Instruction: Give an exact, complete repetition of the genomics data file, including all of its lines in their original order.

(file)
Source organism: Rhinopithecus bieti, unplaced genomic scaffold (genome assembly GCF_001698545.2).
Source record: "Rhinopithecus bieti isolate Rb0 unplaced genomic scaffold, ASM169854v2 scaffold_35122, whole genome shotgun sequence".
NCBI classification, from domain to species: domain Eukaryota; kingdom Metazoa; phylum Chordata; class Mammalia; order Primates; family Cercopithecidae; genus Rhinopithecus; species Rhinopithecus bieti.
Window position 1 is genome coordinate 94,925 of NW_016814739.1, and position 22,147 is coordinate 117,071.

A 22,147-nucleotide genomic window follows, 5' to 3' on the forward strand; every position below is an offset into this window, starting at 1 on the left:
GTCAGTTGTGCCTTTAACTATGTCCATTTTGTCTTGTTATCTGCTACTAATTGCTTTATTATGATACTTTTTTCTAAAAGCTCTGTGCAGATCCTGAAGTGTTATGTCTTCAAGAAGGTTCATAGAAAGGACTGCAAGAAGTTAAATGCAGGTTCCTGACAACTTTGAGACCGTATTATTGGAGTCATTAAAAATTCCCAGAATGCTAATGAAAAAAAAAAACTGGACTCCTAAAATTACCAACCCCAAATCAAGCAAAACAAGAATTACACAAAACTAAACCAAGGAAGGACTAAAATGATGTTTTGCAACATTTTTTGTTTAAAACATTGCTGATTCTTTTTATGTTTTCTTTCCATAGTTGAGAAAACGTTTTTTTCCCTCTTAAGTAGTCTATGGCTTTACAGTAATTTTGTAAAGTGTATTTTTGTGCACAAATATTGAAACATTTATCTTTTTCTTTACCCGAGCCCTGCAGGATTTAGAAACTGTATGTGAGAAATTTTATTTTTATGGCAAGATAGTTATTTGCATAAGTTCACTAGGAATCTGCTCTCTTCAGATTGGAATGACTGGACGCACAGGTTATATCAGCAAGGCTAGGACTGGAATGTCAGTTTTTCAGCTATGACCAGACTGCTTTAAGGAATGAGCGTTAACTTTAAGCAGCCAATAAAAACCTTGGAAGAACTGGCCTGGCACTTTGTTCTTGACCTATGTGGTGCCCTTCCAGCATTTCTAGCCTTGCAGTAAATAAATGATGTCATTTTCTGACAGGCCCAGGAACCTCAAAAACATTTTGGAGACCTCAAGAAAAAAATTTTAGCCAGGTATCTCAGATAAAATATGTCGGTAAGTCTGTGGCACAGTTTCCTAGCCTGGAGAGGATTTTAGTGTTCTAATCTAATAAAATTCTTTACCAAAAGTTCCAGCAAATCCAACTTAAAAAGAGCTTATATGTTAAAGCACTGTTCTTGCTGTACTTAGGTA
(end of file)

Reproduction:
Source organism: Rhinopithecus bieti, unplaced genomic scaffold (genome assembly GCF_001698545.2).
Source record: "Rhinopithecus bieti isolate Rb0 unplaced genomic scaffold, ASM169854v2 scaffold_35122, whole genome shotgun sequence".
NCBI classification, from domain to species: domain Eukaryota; kingdom Metazoa; phylum Chordata; class Mammalia; order Primates; family Cercopithecidae; genus Rhinopithecus; species Rhinopithecus bieti.
Window position 1 is genome coordinate 94,925 of NW_016814739.1, and position 22,147 is coordinate 117,071.

A 22,147-nucleotide genomic window follows, 5' to 3' on the forward strand; every position below is an offset into this window, starting at 1 on the left:
GTCAGTTGTGCCTTTAACTATGTCCATTTTGTCTTGTTATCTGCTACTAATTGCTTTATTATGATACTTTTTTCTAAAAGCTCTGTGCAGATCCTGAAGTGTTATGTCTTCAAGAAGGTTCATAGAAAGGACTGCAAGAAGTTAAATGCAGGTTCCTGACAACTTTGAGACCGTATTATTGGAGTCATTAAAAATTCCCAGAATGCTAATGAAAAAAAAAAACTGGACTCCTAAAATTACCAACCCCAAATCAAGCAAAACAAGAATTACACAAAACTAAACCAAGGAAGGACTAAAATGATGTTTTGCAACATTTTTTGTTTAAAACATTGCTGATTCTTTTTATGTTTTCTTTCCATAGTTGAGAAAACGTTTTTTTCCCTCTTAAGTAGTCTATGGCTTTACAGTAATTTTGTAAAGTGTATTTTTGTGCACAAATATTGAAACATTTATCTTTTTCTTTACCCGAGCCCTGCAGGATTTAGAAACTGTATGTGAGAAATTTTATTTTTATGGCAAGATAGTTATTTGCATAAGTTCACTAGGAATCTGCTCTCTTCAGATTGGAATGACTGGACGCACAGGTTATATCAGCAAGGCTAGGACTGGAATGTCAGTTTTTCAGCTATGACCAGACTGCTTTAAGGAATGAGCGTTAACTTTAAGCAGCCAATAAAAACCTTGGAAGAACTGGCCTGGCACTTTGTTCTTGACCTATGTGGTGCCCTTCCAGCATTTCTAGCCTTGCAGTAAATAAATGATGTCATTTTCTGACAGGCCCAGGAACCTCAAAAACATTTTGGAGACCTCAAGAAAAAAATTTTAGCCAGGTATCTCAGATAAAATATGTCGGTAAGTCTGTGGCACAGTTTCCTAGCCTGGAGAGGATTTTAGTGTTCTAATCTAATAAAATTCTTTACCAAAAGTTCCAGCAAATCCAACTTAAAAAGAGCTTATATGTTAAAGCACTGTTCTTGCTGTACTTAGGTA